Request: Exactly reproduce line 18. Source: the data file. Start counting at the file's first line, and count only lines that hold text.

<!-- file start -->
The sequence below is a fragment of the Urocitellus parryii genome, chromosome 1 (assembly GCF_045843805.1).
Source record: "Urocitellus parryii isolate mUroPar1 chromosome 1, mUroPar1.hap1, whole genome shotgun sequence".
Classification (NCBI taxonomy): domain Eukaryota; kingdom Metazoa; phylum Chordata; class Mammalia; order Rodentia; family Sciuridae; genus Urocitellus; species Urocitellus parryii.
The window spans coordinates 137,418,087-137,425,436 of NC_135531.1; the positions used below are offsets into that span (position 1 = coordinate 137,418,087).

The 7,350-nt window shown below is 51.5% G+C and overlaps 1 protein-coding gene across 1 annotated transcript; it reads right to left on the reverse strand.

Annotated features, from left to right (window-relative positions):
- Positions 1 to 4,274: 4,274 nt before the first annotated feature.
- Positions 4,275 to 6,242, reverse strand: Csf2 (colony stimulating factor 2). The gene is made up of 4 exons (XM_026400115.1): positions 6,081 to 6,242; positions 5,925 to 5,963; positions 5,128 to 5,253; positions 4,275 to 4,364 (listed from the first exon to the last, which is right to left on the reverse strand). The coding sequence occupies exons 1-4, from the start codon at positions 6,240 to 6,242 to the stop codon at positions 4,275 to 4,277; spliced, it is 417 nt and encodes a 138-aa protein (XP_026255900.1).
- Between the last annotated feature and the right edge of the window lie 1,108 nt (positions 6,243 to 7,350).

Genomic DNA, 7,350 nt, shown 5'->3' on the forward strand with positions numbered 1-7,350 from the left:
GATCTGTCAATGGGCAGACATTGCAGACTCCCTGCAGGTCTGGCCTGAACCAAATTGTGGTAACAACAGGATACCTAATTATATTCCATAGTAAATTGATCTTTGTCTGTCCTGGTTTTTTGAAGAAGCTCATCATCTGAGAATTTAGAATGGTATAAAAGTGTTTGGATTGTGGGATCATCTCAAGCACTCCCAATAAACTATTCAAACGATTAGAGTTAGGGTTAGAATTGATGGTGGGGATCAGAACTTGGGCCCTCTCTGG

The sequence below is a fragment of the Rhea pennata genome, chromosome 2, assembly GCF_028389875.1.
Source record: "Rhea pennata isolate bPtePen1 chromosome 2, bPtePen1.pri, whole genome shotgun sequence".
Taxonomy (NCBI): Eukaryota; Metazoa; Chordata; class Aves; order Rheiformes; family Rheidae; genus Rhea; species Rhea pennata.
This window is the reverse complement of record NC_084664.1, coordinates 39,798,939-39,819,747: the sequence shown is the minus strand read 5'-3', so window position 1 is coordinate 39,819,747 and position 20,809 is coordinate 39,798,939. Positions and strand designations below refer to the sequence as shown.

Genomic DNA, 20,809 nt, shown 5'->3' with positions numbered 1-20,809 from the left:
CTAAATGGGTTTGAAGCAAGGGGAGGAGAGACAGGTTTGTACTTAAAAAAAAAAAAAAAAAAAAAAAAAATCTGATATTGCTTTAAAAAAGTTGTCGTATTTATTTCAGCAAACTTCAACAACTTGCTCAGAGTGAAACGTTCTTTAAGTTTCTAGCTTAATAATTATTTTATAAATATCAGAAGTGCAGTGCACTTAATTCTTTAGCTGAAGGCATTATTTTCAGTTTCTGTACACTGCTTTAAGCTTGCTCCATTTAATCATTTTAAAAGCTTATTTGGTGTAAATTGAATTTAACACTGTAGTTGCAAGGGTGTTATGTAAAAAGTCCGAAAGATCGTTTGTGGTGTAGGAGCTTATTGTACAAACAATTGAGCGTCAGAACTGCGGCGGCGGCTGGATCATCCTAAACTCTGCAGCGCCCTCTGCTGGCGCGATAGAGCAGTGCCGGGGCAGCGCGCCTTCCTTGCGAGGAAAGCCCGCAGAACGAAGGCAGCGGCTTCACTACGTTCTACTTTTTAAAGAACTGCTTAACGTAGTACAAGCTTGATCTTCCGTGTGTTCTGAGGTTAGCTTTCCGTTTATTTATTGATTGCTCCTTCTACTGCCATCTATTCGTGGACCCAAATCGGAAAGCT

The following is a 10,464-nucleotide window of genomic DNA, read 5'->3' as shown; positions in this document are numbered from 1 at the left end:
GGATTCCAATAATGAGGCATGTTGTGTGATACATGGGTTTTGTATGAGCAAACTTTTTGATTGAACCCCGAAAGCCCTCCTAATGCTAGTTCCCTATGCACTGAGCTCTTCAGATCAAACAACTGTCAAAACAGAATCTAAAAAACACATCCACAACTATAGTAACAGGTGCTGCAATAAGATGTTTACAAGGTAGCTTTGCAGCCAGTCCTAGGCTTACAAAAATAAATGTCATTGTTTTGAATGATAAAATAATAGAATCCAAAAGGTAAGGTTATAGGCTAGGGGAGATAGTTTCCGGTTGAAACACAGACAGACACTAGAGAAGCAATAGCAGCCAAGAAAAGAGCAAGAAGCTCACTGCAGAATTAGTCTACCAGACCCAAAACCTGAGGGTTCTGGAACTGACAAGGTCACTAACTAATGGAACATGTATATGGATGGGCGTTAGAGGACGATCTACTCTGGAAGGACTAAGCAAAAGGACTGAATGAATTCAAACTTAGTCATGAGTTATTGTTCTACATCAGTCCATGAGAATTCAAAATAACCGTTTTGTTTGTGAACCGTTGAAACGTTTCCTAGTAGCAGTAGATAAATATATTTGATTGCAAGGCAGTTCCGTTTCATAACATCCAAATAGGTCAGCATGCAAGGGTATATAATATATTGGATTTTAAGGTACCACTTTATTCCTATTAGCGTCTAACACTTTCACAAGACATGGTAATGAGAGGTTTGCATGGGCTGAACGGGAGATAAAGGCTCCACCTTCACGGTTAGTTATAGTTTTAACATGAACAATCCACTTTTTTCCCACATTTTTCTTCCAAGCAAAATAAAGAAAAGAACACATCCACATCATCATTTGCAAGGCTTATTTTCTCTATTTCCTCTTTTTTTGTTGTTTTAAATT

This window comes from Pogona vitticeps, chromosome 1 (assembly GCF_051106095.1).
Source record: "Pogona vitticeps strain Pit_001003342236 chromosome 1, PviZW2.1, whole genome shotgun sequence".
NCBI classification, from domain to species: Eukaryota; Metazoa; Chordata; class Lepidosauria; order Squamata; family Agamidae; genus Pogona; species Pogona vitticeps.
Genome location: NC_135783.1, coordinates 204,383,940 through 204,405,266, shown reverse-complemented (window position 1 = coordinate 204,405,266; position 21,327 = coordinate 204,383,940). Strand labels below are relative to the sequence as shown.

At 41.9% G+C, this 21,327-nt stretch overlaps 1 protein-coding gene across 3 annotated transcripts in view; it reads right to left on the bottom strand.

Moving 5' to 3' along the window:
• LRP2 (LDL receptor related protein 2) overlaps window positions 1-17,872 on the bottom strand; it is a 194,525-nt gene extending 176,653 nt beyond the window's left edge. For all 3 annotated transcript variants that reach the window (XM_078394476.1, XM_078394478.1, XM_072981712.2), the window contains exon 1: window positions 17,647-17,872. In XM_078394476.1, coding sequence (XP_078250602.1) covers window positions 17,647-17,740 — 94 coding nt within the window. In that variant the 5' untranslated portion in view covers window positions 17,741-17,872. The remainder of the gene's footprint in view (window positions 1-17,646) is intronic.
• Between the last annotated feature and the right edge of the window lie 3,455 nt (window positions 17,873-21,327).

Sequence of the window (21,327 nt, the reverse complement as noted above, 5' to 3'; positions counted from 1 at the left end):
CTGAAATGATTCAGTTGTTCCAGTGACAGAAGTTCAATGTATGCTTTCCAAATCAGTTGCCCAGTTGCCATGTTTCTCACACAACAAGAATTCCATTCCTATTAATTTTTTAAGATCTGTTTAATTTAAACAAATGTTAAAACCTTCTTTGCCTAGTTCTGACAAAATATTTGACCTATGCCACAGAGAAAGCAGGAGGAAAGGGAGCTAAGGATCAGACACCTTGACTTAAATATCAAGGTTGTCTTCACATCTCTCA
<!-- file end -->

The following is a 10,464-nucleotide window of genomic DNA, read 5'->3' as shown; positions in this document are numbered from 1 at the left end: